Outspoken principal and social commentator, Matthew Farley, is worried about non-educators having power over the management of schools.
In fact, he told a gathering of human resource managers today that his fears arose from some of the revelations that emerged from the Commission of Enquiry into the Alexandra School, which had been prompted by repeated industrial action by teachers at that institution.
Farley, head of the Graydon Sealy Secondary School, formerly the Garrison Secondary, told a panel discussion this morning on Lessons from the Alexandra School at the Savannah Hotel, that he was uncomfortable with putting the management of schools in the hands of people who were not educators.
The panel discussion, which was part of the opening of the two-day 15th Annual Conference of the Human Resources Management Association of Barbados, heard from Farley of his concerns about the “blurred roles” of the principal vis-a-vis the board of management, with regards to who really ran the school.
“We have to be careful we are not putting the management of our education into the hands of persons who are not educators,” he said. “The management of education must be left in the hands of educators.”
The principal also called for clarity in the Education Act with respect to the responsibilities and role of the chairman of the board in relation to those of the principal, the deputy principal and the secretary-treasurer.
“So you have the chairman of the board, and these were people … whose roles were questioned and analysed during the commission of enquiry. So the chairman, questions were raised about his role; what is the nature of his role vis-a-vis the role of the principal, what is the nature of the relationship that should exist between the chairman of the board and the principal [and] the deputy principal,” observed Farley.
“They say a deputy is essential, [but] if your deputy and you do not share the same vision, you’ve got problems. Even if you don’t see eye to eye on everything at the basic level, there has to be some common agreement. You have different personalities – that is as it should be – but if there is severe variance between your vision and that of your deputy, you have problems.”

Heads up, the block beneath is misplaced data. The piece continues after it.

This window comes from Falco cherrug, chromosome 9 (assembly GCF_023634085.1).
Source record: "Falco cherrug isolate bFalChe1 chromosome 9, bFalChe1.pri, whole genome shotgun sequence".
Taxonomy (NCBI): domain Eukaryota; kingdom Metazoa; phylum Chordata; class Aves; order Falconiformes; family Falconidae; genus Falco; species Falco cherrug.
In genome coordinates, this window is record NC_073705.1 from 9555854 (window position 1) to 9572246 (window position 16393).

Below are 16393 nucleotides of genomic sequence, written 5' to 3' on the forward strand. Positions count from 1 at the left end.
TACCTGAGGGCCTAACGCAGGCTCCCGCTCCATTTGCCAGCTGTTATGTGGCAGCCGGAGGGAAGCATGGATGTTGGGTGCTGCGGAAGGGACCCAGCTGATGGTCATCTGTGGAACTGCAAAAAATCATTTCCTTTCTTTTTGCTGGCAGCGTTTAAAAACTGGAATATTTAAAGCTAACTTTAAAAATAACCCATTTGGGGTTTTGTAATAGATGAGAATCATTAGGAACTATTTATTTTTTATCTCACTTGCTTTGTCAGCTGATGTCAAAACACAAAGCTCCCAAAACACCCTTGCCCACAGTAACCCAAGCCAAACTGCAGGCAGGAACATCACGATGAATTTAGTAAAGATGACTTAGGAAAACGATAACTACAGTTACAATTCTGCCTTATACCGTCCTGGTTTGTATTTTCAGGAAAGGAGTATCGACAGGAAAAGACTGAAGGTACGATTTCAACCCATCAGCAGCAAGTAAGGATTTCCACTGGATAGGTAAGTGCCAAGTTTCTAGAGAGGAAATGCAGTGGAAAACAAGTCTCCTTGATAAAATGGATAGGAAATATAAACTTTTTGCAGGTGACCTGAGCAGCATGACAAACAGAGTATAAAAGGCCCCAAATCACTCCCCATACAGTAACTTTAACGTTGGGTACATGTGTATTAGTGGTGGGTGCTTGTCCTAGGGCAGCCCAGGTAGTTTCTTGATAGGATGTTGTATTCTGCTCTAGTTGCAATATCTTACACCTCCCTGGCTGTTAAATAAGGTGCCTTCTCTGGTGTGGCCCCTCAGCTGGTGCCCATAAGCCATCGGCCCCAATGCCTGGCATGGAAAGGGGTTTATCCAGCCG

Citing other lessons to be learnt from the Alexandra School affair, Farley suggested that what came up at the enquiry would have implications for the management of secondary schools across Barbados.
He also commented on the issue of management style, one of the most contentious matters between Principal of the Alexandra, Jeff Broomes, and the Barbados Secondary Teachers Union, insisting that there could not be only one management style.
The Graydon Sealy Secondary School head was of the opinion that a principal could not be an autocratic leader, even though there were times it might be necessary.
“There may be times for this, but this cannot be your modus operandi. There are times when your staff expects you to act and when you don’t, you are seen as a weak leader,” noted Farley.
He said an organisation could not be the leader alone, adding that such thinking would be suicidal. His position was that the principal must be responsible for the daily running of the school, with the board of management giving general direction.
“You could put all kinds of things in an act, but in my view, the main problem that seemed to surface at Alexandra is the issue of relationships and you can’t legislate relationships,” Farley stressed. (EJ)